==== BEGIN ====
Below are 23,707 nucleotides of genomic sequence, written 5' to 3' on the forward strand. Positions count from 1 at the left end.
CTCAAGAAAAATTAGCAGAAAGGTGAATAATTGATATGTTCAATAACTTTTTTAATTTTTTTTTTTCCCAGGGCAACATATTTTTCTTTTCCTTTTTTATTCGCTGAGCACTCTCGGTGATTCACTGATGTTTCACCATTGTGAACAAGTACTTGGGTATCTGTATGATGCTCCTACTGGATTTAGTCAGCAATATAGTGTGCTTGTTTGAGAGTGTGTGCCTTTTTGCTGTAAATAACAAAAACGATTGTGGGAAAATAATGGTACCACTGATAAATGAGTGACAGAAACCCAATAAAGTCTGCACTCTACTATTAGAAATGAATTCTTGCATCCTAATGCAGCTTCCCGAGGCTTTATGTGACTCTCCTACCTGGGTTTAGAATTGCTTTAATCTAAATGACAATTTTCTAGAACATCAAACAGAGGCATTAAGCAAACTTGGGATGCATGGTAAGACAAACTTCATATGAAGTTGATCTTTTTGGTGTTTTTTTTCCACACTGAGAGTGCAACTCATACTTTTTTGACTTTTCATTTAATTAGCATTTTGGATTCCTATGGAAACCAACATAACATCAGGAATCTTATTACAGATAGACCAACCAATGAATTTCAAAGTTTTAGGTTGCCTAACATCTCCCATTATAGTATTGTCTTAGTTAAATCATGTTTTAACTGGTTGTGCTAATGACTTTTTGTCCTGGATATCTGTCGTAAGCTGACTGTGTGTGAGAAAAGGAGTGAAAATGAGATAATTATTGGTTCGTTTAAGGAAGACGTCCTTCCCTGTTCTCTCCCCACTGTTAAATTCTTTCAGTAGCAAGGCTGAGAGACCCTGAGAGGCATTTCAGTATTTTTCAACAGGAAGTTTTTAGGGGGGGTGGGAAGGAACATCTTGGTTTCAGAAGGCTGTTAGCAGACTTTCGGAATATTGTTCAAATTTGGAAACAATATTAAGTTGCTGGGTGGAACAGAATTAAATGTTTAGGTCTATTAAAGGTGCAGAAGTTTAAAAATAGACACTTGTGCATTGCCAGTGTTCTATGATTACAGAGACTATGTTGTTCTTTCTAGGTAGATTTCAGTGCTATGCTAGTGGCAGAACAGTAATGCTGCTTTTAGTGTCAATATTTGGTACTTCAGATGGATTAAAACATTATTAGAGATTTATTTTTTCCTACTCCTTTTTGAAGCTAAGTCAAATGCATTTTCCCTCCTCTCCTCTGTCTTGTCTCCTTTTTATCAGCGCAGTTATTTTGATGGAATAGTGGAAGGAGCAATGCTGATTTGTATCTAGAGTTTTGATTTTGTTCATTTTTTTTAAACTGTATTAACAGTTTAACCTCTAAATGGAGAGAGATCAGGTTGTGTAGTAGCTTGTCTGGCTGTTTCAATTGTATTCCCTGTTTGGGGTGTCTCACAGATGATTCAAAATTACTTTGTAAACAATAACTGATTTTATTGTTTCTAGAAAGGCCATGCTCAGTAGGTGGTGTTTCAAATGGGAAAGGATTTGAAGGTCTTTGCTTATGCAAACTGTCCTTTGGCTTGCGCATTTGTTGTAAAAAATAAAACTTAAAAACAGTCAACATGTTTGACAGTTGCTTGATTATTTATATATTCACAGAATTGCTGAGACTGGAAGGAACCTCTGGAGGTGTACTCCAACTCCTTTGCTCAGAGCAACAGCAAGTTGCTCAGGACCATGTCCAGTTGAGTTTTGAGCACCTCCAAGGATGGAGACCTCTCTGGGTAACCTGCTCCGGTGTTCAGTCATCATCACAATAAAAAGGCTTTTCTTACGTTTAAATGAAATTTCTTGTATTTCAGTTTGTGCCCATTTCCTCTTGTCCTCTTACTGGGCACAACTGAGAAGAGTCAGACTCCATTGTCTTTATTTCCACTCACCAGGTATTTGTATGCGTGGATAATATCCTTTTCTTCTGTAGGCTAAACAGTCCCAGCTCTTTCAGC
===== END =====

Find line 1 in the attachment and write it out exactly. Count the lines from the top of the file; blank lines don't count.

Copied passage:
Below are 23,707 nucleotides of genomic sequence, written 5' to 3' on the forward strand. Positions count from 1 at the left end.